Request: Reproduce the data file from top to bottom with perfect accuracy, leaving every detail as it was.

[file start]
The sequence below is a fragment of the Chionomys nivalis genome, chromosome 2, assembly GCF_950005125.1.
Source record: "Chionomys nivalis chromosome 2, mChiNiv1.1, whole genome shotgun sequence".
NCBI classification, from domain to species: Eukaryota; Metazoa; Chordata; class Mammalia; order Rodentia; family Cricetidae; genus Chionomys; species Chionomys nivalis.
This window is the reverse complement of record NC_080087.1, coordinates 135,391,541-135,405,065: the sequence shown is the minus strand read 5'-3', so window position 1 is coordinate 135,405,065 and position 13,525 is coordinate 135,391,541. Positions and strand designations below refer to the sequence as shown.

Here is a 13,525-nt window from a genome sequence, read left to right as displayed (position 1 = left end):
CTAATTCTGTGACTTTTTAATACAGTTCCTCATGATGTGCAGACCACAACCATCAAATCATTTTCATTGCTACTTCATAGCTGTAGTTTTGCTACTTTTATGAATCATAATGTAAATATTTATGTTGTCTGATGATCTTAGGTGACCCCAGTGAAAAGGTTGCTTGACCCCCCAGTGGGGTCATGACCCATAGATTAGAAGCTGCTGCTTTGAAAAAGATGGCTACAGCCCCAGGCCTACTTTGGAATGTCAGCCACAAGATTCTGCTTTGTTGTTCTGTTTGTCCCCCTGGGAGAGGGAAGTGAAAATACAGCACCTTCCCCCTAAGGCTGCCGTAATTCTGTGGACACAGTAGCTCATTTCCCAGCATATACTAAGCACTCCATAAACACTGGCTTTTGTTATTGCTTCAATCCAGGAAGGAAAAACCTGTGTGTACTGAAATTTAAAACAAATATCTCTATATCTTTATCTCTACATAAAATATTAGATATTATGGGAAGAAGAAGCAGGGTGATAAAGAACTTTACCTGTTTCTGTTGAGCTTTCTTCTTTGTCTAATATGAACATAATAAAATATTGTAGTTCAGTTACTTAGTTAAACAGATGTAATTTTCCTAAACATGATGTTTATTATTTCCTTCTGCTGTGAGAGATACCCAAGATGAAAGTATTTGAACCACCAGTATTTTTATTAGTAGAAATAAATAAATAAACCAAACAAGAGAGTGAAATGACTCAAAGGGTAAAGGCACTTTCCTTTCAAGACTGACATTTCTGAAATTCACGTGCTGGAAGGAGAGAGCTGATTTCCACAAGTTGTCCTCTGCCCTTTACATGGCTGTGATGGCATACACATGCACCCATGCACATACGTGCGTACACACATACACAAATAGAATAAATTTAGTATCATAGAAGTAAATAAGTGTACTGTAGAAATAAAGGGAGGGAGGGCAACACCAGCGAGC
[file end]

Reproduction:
The sequence below is a fragment of the Chionomys nivalis genome, chromosome 2, assembly GCF_950005125.1.
Source record: "Chionomys nivalis chromosome 2, mChiNiv1.1, whole genome shotgun sequence".
NCBI classification, from domain to species: Eukaryota; Metazoa; Chordata; class Mammalia; order Rodentia; family Cricetidae; genus Chionomys; species Chionomys nivalis.
This window is the reverse complement of record NC_080087.1, coordinates 135,391,541-135,405,065: the sequence shown is the minus strand read 5'-3', so window position 1 is coordinate 135,405,065 and position 13,525 is coordinate 135,391,541. Positions and strand designations below refer to the sequence as shown.

Here is a 13,525-nt window from a genome sequence, read left to right as displayed (position 1 = left end):
CTAATTCTGTGACTTTTTAATACAGTTCCTCATGATGTGCAGACCACAACCATCAAATCATTTTCATTGCTACTTCATAGCTGTAGTTTTGCTACTTTTATGAATCATAATGTAAATATTTATGTTGTCTGATGATCTTAGGTGACCCCAGTGAAAAGGTTGCTTGACCCCCCAGTGGGGTCATGACCCATAGATTAGAAGCTGCTGCTTTGAAAAAGATGGCTACAGCCCCAGGCCTACTTTGGAATGTCAGCCACAAGATTCTGCTTTGTTGTTCTGTTTGTCCCCCTGGGAGAGGGAAGTGAAAATACAGCACCTTCCCCCTAAGGCTGCCGTAATTCTGTGGACACAGTAGCTCATTTCCCAGCATATACTAAGCACTCCATAAACACTGGCTTTTGTTATTGCTTCAATCCAGGAAGGAAAAACCTGTGTGTACTGAAATTTAAAACAAATATCTCTATATCTTTATCTCTACATAAAATATTAGATATTATGGGAAGAAGAAGCAGGGTGATAAAGAACTTTACCTGTTTCTGTTGAGCTTTCTTCTTTGTCTAATATGAACATAATAAAATATTGTAGTTCAGTTACTTAGTTAAACAGATGTAATTTTCCTAAACATGATGTTTATTATTTCCTTCTGCTGTGAGAGATACCCAAGATGAAAGTATTTGAACCACCAGTATTTTTATTAGTAGAAATAAATAAATAAACCAAACAAGAGAGTGAAATGACTCAAAGGGTAAAGGCACTTTCCTTTCAAGACTGACATTTCTGAAATTCACGTGCTGGAAGGAGAGAGCTGATTTCCACAAGTTGTCCTCTGCCCTTTACATGGCTGTGATGGCATACACATGCACCCATGCACATACGTGCGTACACACATACACAAATAGAATAAATTTAGTATCATAGAAGTAAATAAGTGTACTGTAGAAATAAAGGGAGGGAGGGCAACACCAGCGAGC